There are many ways for you to participate in planned giving in a way that also provides financial protection for you and your family.
You should consult with an attorney or accountant to discuss the type of plan best suited to your goals.
A Gift of Securities
This can be an attractive giving option for many, particularly if you have stock that has grown in value.
Tax Benefits of a Gift of Securities
You receive a double benefit from contributing long-term appreciated stock: a charitable income-tax deduction for your gift, and substantial savings by avoiding paying capital-gain tax on the paper gain. As long as you have held the stock for more than 12 months, you can deduct its full fair-market value at the time of your gift, regardless of how much you paid for it; note, however, that your total charitable deduction is normally limited to 30% of your adjusted gross income.
If you plan to give stock, bonds or mutual funds, which have grown in value, the first rule is DO NOT SELL YOUR SECURITIES to make a contribution. Transfer the securities directly to USDF. For example, if you contribute directly to the National Endowment $25,000 worth of shares that you purchased for $5,000, you realize the following benefits:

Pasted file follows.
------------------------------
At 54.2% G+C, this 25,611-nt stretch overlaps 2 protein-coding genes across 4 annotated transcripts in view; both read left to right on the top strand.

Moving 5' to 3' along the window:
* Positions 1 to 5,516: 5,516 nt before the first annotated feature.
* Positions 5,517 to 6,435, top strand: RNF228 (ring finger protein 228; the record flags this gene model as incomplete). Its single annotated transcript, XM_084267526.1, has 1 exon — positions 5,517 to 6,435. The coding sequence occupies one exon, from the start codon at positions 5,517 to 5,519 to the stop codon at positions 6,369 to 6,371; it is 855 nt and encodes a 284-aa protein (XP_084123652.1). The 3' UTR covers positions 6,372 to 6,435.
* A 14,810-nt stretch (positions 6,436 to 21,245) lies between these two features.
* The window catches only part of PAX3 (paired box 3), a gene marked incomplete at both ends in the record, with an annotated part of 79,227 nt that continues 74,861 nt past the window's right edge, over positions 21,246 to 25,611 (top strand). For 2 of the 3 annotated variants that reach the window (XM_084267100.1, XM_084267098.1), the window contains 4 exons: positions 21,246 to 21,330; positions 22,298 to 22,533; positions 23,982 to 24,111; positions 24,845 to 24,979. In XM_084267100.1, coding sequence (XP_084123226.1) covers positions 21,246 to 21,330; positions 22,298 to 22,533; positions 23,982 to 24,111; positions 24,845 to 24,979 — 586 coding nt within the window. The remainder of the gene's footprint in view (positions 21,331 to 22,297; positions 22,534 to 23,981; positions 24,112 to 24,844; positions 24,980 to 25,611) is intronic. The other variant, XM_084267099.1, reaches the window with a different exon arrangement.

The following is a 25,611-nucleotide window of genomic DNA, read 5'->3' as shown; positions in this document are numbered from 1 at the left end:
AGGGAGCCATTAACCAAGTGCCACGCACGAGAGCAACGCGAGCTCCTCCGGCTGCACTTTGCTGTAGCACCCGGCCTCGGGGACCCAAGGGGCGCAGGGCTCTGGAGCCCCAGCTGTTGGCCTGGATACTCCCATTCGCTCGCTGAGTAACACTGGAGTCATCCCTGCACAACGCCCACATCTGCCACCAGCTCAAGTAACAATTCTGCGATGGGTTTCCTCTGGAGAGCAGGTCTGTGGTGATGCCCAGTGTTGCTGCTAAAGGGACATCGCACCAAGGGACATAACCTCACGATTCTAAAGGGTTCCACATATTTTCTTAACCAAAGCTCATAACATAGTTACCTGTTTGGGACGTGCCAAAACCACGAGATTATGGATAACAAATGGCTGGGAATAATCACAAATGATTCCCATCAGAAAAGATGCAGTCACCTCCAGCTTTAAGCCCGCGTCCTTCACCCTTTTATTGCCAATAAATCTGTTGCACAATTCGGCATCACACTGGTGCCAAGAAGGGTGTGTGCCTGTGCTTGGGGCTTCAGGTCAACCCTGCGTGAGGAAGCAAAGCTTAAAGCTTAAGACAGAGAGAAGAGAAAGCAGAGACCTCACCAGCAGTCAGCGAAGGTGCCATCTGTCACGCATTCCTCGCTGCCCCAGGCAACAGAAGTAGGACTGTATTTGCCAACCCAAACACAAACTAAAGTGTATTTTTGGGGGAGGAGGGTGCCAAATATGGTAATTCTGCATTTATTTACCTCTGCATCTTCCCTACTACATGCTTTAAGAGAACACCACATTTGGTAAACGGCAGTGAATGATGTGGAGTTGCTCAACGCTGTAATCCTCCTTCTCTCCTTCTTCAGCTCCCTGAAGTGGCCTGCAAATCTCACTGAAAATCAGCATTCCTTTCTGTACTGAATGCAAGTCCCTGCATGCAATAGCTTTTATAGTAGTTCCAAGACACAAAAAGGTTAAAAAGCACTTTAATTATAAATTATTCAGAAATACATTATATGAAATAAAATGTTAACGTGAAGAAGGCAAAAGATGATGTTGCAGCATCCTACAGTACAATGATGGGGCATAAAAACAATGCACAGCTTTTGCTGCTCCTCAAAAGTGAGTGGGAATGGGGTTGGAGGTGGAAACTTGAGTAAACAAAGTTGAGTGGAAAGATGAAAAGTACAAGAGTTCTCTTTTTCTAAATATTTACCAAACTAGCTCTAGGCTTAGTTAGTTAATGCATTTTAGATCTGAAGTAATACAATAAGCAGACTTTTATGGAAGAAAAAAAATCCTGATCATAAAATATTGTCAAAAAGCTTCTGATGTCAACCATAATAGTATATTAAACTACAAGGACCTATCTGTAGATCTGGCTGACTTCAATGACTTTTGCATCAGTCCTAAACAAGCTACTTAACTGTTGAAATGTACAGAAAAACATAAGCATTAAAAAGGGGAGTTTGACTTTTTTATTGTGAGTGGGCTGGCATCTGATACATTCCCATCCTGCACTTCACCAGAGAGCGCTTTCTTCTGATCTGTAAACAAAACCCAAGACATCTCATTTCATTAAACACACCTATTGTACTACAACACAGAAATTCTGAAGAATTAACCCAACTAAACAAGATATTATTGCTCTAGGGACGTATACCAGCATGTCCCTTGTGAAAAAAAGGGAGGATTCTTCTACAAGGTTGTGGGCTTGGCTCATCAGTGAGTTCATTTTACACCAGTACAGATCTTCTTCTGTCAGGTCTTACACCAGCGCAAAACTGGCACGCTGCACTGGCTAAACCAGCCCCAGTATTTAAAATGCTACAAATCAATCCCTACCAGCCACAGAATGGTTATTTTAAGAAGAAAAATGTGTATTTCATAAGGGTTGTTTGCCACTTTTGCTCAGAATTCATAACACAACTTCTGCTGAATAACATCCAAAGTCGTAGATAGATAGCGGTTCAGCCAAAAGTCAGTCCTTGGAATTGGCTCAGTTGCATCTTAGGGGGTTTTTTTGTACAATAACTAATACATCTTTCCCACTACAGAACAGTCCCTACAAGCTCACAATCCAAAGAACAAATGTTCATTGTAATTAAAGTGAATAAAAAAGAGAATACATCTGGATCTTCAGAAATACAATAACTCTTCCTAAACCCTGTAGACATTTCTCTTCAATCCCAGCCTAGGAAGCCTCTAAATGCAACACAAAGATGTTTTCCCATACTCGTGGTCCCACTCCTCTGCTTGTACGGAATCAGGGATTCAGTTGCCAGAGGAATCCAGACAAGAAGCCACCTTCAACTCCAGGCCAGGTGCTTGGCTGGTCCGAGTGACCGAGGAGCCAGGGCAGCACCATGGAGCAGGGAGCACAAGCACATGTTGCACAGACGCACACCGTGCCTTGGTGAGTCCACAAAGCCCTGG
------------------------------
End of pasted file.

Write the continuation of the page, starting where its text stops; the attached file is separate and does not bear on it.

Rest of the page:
- You will be able to deduct $25,000 from your income for the year in which the gift is made. If you are in a 31% tax bracket, you will save $7,750 in federal income tax for that year.
- You will not be required to pay the capital gains tax of 20% on the $20,000 gain in the value of the shares. If you yourself sold the shares, you would ordinarily be required to pay $4,000 in capital gains tax.
However, if you have a stock that is worth quite a bit less than you paid for it, you should sell first and use the cash proceeds for your gift. If you sell, you can recognize the loss you incur on the sale to offset other capital gain and, in some cases, ordinary income.
You are encouraged to have a will properly prepared so that you, rather than the state, will determine the future of your resources. Please remember USDF in your will either by a specific bequest or by a residuary bequest.
A specific bequest contributes a specific amount of money, investments, personal or real property from your estate. For example: "I bequeath to the United States Dressage Federation the sum of $XXXX dollars to be used for the National Endowment."
A residuary bequest leaves the remainder or any percentage of an estate to the beneficiary once all specific bequests have been made. For example: "I bequeath all the rest, residue, and remainder of my estate to the United States Dressage Federation for the National Endowment."
Tax Benefits of Planned Giving Tax Benefits of a Bequest
As noted above, you will determine the future of your estate. There may be estate tax deductions if you make provision for charitable bequests.
Some Other Examples of Planned Giving
- Beneficiary Designation on an IRA
- Beneficiary Designation on an Insurance Policy
- Charitable Lead Trust
- Gift Annuity Agreement
- Charitable Remainder Trust
- Revocable Living Trust
- Life Estate Agreement
Please consult your tax advisor as to what is the best plan for you.